The latest news about mental health, psychiatry, and abnormal psychology research
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In Greek mythology, the gods punished Sisyphus by condemning him to roll a rock up a steep hill for eternity. But he was probably better off than if they’d condemned him to sit and stare into space until the end of time, conclude the authors of a new study on keeping busy. They found that people who have something to do, even something pointless, are happier than people who sit idly.
When your mind drifts, it’s hard to remember what was going on before you stopped paying attention. Now a new study has found that the effect is stronger when your mind drifts farther – to memories of an overseas vacation instead of a domestic trip, for example, or a memory in the more distant past.
In humans, throwing a ball, typing on a keyboard, or engaging in most other physical activities involves the coordination of numerous discrete movements that are organized as action sequences. Scientists at the National Institutes of Health and the Gulbenkian Institute in Portugal have identified brain activity in mice that can signal the initiation and termination of newly learned action sequences. The findings appear online today in the current issue of Nature.
Your facial expression may tell the world what you are thinking or feeling. But it also affects your ability to understand written language related to emotions, according to research published in the July issue of Psychological Science, a journal of the Association for Psychological Science.
Don’t scoff at those lucky rabbit feet. New research shows that having some kind of lucky token can actually improve your performance – by increasing your self-confidence.
Practice will help you play piano better – but it’s not going to turn you into Liberace. A new study looks at the role that working memory capacity plays in piano players’ ability to sight read a new piece of music, an important and complex skill for musicians.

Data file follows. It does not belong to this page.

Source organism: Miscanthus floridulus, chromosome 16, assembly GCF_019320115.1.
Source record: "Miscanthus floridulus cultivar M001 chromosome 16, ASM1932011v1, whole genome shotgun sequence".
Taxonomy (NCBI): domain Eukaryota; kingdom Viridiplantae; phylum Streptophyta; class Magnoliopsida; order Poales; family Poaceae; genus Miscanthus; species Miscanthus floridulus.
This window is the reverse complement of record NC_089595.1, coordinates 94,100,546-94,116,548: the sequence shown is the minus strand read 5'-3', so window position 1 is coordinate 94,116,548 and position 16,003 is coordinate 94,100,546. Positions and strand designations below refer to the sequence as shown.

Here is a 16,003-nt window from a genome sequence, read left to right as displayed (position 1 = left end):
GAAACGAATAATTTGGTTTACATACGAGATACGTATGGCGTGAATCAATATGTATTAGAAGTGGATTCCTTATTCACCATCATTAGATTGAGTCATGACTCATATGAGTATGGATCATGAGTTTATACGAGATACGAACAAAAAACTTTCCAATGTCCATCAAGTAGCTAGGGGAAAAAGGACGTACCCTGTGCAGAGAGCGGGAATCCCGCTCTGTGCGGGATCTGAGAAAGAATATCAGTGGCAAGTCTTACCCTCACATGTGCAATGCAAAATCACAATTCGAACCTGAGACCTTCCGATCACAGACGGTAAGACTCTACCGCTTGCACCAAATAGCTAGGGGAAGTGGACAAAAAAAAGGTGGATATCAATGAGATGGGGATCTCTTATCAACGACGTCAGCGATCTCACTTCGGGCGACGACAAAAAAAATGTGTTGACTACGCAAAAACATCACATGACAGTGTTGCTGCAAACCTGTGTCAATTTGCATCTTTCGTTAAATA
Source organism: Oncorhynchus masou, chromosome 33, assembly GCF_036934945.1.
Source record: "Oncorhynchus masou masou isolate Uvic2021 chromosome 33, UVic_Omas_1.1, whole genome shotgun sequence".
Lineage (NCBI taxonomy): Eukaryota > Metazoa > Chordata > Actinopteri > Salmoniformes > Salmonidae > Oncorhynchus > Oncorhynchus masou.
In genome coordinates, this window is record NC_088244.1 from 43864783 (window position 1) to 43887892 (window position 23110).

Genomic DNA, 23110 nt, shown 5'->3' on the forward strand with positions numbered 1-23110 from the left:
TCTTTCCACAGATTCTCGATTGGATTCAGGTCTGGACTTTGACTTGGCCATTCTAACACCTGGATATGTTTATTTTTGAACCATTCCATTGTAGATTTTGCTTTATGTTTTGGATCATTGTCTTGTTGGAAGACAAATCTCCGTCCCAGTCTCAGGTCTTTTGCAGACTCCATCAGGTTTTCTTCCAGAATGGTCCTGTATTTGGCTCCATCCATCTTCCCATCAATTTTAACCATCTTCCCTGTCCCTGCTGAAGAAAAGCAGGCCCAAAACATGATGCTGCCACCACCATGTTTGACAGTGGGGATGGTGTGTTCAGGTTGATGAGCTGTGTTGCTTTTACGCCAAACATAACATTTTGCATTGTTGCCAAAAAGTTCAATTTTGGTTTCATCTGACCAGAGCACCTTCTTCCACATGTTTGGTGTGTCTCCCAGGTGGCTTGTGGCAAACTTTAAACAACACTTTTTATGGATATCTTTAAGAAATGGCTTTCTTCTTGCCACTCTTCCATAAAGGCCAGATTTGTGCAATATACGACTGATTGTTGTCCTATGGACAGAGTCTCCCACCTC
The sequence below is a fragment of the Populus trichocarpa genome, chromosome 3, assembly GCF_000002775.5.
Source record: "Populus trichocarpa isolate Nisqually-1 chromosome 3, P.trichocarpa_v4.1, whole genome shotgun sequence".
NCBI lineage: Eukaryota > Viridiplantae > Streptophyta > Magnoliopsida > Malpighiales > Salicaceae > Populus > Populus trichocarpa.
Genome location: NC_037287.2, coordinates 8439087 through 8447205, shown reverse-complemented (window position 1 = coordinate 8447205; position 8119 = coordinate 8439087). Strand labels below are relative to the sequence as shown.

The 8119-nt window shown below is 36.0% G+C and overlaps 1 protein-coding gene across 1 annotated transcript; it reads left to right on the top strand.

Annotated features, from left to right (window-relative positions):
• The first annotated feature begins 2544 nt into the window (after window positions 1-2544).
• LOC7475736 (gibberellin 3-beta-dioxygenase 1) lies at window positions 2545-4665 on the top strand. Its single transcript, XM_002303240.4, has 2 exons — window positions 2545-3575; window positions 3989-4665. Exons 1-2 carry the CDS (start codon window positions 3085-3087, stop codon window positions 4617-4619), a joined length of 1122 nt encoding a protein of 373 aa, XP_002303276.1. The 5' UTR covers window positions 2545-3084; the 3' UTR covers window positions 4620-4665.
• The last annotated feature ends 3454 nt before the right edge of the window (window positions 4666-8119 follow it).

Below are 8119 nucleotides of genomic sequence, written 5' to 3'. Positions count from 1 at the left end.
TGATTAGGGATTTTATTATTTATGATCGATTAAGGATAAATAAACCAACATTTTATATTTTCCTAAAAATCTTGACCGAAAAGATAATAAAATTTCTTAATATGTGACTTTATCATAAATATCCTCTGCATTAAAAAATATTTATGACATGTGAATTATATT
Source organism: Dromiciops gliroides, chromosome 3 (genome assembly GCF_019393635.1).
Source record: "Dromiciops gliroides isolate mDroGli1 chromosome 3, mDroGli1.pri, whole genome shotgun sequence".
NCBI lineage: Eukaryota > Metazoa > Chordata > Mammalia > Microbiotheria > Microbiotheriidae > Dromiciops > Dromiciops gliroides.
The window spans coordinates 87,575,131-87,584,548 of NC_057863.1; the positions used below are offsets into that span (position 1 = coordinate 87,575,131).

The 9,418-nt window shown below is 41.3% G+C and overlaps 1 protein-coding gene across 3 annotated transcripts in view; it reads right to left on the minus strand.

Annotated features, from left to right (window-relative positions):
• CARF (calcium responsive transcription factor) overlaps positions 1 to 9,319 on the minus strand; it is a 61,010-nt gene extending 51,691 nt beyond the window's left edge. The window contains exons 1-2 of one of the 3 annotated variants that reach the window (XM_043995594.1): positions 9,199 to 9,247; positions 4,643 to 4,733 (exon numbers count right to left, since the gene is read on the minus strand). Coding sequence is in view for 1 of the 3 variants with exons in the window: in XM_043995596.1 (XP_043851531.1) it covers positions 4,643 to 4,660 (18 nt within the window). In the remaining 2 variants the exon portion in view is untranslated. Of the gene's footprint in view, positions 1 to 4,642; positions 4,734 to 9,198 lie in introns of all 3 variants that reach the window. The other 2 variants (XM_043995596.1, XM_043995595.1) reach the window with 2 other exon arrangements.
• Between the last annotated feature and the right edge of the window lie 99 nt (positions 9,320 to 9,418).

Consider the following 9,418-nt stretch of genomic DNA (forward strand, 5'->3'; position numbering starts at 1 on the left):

A U.S. Air Force suicide prevention program is associated with reduced suicide rates among Air Force personnel during times in which the program was rigorously implemented and monitored, according to an NIMH-funded study published online ahead of print May 13, 2010, in the American Journal of Public Health.
Motivation doesn’t have to be conscious; your brain can decide how much it wants something without input from your conscious mind. Now a new study shows that both halves of your brain don’t even have to agree. Motivation can happen in one side of the brain at a time.
Two experiments found that although disgust sensitivity was not associated with explicitly condemning homosexual behavior, it was associated with unconsciously or implicitly judging it negatively.
According to research published in Group Dynamics: Theory, Research, and Practice in 2004, imagined ostracism is significant enough to induce psychological pain.
Children of drug abusers are at high risk for a wide-range of negative outcomes, including developmental and cognitive disabilities and substance abuse disorders.
Addiction and bipolar disorder are commonly co-occurring disorders, with up to 60% of individuals with bipolar disorder experiencing some form of substance abuse in their lifetime. While it is known that genetic factors contribute substantially to the likelihood of developing either illness, new studies suggest shared genetic roots for both disorders.
A major study of people at risk for stroke showed that two medical procedures designed to prevent future strokes are safe and effective overall. Physicians will now have more options in tailoring treatments for their patients at risk for stroke.
A comprehensive behavioral therapy is more effective than basic supportive therapy and education in helping children with Tourette syndrome manage their tics, according to a study funded by the National Institute of Mental Health (NIMH). The study was published May 19, 2010, in a special issue of the Journal of the American Medication Association dedicated to mental health.
A family-based prevention program designed to help adolescents avoid substance use and other risky behavior proved especially effective for a group of young teens with a genetic risk factor contributing toward such behavior, according to a new study by researchers at the University of Georgia. The National Institute on Alcohol Abuse and Alcoholism (NIAAA) and the National Institute on Drug Abuse (NIDA), components of the National Institutes of Health, supported the study, which appears in the May/June issue of Child Development.